Who doesn’t love a good, dependable freelancer? They’re regularly used as cost-saving measures or time-saving ones. Need an expert right now? Need to get something done über-fast? Count on your freelancer. Just be sure you don’t get in the way or complicate the project. To make the process as smooth and as snag-free as possible—both for your business and your freelancer—check out these 5 quick tips.
1. Take time to meet with the freelancer.
Whether it’s over the phone or in person, you should make time to just do a brief interview regarding the freelancer’s past experience and get a vibe for what they’re all about. Maybe someone looks good on paper, but he shows up to the interview late, forgets to return a call, etc. Likewise, maybe a newbie freelancer has only a little experience, but communicates clearly and promptly. Take a little time to get a reading on them.
2. Be specific about your needs.
Having worked as a freelance editor for years, I know that companies’ definition of editing differs. Some companies wanted serious rewriting of so-so materials; others wanted a very light touch only for obvious errors. And a few companies fell in between. It’s the same with other tasks, too. So when you hire a freelancer, be clear about what you need done and your process.
3. Use a creative-input worksheet.
Most people tend to be visual. Having a creative-input worksheet helps to get the details in writing. You may tell the freelancer, “I want an orange Web graphic,” but what you really want to say is, “I want a bright orange graphic that shows we’re a fresh, sparkling, energetic company, creating new products regularly.” When I freelanced writing copy for websites, I would meet with the client and go over my creative-input worksheet, which helped them understand the process … and help me better serve them. You can see a sample of that sheet, if you’d like.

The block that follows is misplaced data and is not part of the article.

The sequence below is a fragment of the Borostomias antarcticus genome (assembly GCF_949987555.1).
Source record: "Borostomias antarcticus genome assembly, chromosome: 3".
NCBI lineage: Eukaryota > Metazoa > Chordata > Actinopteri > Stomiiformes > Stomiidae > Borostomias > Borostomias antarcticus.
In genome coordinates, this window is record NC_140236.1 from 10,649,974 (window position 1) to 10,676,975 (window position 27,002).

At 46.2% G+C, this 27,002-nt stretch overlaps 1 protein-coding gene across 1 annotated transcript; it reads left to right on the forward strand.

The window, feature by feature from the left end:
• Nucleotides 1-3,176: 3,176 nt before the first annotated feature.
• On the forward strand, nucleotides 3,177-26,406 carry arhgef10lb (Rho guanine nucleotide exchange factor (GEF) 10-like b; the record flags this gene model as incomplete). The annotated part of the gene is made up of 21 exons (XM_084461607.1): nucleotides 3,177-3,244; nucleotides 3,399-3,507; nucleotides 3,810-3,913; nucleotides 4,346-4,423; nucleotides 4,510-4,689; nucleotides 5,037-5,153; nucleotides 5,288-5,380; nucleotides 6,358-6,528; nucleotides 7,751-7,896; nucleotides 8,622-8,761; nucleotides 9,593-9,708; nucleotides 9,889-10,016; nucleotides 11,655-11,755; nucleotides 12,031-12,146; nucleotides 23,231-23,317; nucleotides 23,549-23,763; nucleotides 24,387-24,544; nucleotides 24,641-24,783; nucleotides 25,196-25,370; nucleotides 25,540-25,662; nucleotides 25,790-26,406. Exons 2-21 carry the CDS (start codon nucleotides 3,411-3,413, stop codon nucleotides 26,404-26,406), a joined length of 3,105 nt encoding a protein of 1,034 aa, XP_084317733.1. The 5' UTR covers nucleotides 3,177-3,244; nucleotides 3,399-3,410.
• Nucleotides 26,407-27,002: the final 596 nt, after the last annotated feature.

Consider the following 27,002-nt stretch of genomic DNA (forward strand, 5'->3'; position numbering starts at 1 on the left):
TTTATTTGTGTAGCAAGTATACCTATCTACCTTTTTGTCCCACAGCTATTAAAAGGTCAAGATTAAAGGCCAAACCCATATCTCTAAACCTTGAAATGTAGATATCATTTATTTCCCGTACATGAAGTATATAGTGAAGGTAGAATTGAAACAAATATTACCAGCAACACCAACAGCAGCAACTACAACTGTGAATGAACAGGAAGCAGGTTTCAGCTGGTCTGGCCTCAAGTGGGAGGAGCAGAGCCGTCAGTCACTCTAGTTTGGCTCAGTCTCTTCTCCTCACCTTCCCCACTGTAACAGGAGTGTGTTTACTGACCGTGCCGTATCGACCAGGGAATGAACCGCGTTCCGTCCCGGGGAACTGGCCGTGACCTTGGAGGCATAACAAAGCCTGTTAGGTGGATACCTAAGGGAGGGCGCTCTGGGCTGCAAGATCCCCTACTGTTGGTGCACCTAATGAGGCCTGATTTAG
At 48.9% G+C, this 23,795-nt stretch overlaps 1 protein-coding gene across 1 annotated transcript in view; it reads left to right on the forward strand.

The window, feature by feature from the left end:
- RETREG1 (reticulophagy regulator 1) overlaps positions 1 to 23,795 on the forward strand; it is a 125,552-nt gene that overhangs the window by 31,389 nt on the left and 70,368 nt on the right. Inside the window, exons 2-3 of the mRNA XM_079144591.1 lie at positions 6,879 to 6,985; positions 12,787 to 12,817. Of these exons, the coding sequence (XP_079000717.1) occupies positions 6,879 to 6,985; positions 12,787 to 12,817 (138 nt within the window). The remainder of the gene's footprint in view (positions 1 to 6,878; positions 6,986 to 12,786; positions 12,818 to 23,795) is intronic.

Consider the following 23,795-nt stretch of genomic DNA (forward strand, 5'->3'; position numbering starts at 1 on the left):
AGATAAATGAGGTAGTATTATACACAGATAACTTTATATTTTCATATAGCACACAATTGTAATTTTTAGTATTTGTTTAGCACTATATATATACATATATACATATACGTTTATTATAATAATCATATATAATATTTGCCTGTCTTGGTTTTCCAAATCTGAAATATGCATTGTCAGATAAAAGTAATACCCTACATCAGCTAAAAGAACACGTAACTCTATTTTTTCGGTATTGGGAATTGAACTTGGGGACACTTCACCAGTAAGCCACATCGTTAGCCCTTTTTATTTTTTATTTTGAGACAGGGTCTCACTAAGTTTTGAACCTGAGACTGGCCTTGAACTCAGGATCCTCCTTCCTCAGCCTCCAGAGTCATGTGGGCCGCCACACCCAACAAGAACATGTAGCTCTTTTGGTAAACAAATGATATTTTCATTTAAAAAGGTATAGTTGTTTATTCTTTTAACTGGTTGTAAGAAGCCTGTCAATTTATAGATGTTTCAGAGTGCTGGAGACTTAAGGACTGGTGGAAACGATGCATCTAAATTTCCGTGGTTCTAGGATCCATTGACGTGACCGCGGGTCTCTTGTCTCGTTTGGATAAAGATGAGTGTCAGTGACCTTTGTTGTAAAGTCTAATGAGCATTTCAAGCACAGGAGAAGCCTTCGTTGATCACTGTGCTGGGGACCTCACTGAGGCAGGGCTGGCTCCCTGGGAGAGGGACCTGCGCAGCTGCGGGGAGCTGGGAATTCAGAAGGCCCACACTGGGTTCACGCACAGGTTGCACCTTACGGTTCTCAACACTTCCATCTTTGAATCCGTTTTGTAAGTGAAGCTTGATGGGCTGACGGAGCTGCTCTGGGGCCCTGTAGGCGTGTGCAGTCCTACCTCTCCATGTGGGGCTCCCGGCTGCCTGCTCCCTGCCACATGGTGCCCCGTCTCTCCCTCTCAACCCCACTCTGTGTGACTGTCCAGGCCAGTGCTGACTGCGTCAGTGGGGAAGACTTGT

4. Create a realistic schedule.
Your project may be your current obsession (or the company’s entire focus), but it isn’t that to the freelancer. A good freelancer will have other clients, which means he won’t always be as available as someone on the payroll. When meeting with the freelancer, take time to be clear about when you need the project done and if it is realistic for this freelancer. It’s better to know this up front and hire a new freelancer if it’s not the right fit rather than to miss absolute deadlines. Also, be sure to arrange to be notified of milestones, just so you can be assured of the project’s progress.
5. Make yourself available.
Freelancers like to know that they can reach out with questions or concerns regarding a project. Make sure you give them your basic info about contacting you. And when they call or email, don’t treat them like a distraction or nuisance. They are part of your business team, even if for just a little while.
Have any other ideas you’d like to add?
I look forward to reading your comments!